Tested: 2010 Range Rover Vogue SE TDV8

The big daddy

No time for chit-chat this week, I have a lot of stuff to work through with our latest test car, the Range Rover Vogue SE TDV8. If you think that name is quite long, you should cast your eyes upon the car itself. I can’t recall when last I drove a car that is, mostly, taller than me.

Land-Rover has managed to retain the original 1970’s Rangie form with its simplistic proportions and blunt angles. The new car is an imposing shape in the flesh with only its light clusters falling prey to the contemporary halo LED glitz.

The hexagonal design of the front grill isn’t everyone’s cup of tea (or cucumber sandwich), nor is the majority of tinted windows. These attempt to hide VIP’s and celebrities; or in my case, Dad and his friend Albert. Any occupants are treated to a beautifully assembled and decidedly tricked-out interior.

Forget about humdrum electric windows and climate control, what you want to be fiddling with is the five customisable exterior cameras, radar-guided cruise control, 6CD/6DVD/ipod/AUX/TV/Nav harmon kardon LOGIC 7 entertainment system.

Its touch-screen operation requires quite a bit of experimentation, but is always highly entertaining. Check out the cameras’ trailer, zoom and kerb functions, or exploit the dual-view screen to show navigation to the driver and a DVD to the passenger. Or 4×4 settings. Or Isidingo.

Our Alaska White test vehicle was trimmed in pitch-black leather and matching piano lacquer panelling, which I found rather unfortunate. The chunky elements of the interior look infinitely better if they’re composed of brighter, more contrasting materials.

Nonetheless, I wasn’t about to give the Range Rover back because of that. Besides, I was bedazzled by its digital instrumentation. That’s right, the entire instrument cluster is an LCD monitor and greets you with a sunset image, the date and mileage.

Press the start button and it suddenly displays two big dials with plenty of warning lights, all digital. Multi-directional buttons on the steering wheel allow you to tweak a few more items, including some vehicle settings.

More toys are stacked on the electrically adjustable steering wheel, which can be heated. Voice control, audio functions, telephone and adaptive radar-guided cruise control are all at your finger tips.

Although the centre console of the Rangie is also groaning under the weight of buttons and big aluminium knobs, everything has a bespoke stylish feel to it. The front seats are electrically adjustable, heated or cooled, rather firm but still comfy.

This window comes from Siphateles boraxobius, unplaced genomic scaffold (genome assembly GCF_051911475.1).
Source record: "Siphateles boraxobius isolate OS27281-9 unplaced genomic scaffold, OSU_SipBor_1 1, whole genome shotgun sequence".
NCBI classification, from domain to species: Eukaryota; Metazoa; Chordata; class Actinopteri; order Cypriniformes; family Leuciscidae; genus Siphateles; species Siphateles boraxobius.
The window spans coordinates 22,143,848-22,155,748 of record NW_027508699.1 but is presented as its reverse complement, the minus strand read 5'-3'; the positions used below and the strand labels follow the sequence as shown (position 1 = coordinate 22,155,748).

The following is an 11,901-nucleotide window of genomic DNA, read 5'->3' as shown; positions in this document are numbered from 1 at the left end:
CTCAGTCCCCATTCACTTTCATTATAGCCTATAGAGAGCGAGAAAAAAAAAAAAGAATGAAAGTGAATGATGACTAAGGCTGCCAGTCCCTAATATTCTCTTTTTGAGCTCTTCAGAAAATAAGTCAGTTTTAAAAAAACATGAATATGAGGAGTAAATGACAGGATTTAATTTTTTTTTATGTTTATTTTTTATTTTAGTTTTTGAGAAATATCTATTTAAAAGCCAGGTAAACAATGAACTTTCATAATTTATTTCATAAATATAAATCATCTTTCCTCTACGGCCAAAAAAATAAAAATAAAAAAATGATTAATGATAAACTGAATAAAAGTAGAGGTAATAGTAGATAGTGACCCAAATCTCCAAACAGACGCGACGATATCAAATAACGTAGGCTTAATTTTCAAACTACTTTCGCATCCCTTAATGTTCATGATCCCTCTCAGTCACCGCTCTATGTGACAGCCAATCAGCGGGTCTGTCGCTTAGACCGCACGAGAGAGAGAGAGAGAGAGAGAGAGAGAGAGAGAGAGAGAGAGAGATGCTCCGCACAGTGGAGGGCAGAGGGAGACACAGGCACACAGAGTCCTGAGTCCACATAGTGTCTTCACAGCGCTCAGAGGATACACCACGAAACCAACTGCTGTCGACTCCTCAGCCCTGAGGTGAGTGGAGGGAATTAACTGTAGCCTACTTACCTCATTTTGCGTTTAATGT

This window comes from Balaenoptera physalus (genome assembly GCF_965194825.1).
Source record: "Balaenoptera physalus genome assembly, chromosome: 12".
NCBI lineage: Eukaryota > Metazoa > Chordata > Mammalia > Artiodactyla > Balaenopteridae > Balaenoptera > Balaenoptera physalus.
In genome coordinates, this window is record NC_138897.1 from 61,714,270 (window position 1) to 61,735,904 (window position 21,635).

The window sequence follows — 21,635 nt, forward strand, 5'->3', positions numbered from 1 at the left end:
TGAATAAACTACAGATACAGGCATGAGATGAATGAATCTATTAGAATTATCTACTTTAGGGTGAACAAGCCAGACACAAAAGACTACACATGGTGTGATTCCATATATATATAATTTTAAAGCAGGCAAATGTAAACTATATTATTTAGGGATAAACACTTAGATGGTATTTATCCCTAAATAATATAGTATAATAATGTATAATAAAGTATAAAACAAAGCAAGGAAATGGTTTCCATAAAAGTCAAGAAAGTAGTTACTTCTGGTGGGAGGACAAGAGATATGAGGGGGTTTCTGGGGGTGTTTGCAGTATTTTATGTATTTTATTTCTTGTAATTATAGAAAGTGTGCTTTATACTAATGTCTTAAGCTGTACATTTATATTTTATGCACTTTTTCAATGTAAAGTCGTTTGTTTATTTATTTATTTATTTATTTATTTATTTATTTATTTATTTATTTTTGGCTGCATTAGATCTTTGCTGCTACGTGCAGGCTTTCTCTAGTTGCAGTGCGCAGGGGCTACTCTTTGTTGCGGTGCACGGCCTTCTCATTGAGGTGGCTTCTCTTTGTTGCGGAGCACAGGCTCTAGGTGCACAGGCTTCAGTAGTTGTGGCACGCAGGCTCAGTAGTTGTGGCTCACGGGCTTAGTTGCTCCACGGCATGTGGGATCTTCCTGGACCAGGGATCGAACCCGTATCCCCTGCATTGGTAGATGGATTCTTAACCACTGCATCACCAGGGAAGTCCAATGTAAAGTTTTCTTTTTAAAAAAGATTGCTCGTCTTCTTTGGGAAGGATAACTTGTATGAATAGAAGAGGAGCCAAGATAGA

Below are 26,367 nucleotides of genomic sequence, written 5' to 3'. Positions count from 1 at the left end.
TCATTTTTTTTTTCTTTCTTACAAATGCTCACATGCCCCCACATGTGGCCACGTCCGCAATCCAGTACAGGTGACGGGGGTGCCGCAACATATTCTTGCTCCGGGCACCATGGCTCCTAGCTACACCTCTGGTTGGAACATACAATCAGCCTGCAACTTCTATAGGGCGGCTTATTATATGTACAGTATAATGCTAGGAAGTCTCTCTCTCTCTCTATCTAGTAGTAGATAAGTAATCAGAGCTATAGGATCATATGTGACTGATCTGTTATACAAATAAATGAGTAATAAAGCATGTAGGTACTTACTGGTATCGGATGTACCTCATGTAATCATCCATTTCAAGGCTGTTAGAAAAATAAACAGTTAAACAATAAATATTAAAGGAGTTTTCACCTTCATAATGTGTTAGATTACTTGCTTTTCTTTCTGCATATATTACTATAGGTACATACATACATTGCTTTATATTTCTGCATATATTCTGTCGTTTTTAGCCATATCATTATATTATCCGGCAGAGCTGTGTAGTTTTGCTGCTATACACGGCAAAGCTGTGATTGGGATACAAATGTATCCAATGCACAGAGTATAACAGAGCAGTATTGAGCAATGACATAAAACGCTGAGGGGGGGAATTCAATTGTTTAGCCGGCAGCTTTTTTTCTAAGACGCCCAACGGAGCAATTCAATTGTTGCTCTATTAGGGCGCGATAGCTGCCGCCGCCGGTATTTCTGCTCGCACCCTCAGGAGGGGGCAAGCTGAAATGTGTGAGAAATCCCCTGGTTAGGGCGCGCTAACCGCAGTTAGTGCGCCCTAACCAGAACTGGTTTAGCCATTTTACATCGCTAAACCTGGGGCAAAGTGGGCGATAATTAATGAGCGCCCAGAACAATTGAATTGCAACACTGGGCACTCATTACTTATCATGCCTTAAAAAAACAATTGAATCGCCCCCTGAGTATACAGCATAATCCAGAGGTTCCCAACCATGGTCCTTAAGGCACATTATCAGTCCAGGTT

Rear passengers can enjoy the twin-LCD entertainment system (with headphones) or make way for the backrests to fold flat. Range Rover doesn’t offer seven seats but cargo room is ample and the tailgate splits in the obligatory horizontal fashion for better Polo match seating.

Between the front seats sits Land-Rover’s Terrain Response dial and other drive-train controls which prepare the big Rover for anything from soft sand to rock crawling. The air suspension offers three heights (access, normal and off-road) and ambitious drivers may select hill descent control or low range as well.

These features allow the vehicle to pass treacherous terrain with the same blissful grace as suburban tarmac. Speed bumps and potholes are a thing of the past to Range Rover drivers and thanks to the sophisticated suspension it can even zip around tight bends if need be.

Its handling (and braking) belies the scale reading of 2.7 tons and a Vogue TDV8 will happily ruffle a few feathers at the traffic lights; with a beautiful, un-Diesel-like V8 howl. The claimed consumption of 14.5L/100km is exactly what we achieved, and astonishingly low for the performance and size of the vehicle.

High-speed cruising is just as exemplary, no thanks to the fantastic 3.6-litre twin-turbo Diesel V8 engine with a power output of 200kw (272hp) or an astonishing 640Nm. Stuck to a silky-smooth 6-speed automatic gearbox, power delivery is refined and almost relentless. 0-100km/h doesn’t matter, nor does top speed. Nobody does top speed with a horse box.

Driving a Range Rover is, caution – clichés approaching, a privileged and special experience. The combination of its sheer bulk and powerful finesse gently caresses your senses while its relative exclusivity mildly pats your ego.

The privilege of owning a Range Rover starts with the Vogue SE TDV8 at N$1.187m and continues through the Vogue 5.0 Supercharged at N$1.227m, the Autobiography TDV8 for N$1.354m to the Autobiography 5.0 Supercharged a snippet under N$1.4m.

These prices include a 5-year 100 000km Land-Rover Care Plan, which most owners will probably exceed as it’s a car that people tend to hold on to. And can you blame them? The Range Rover has just been crossed off my list of cars I’d like to drive… and straight onto the one of cars I’d love to own.


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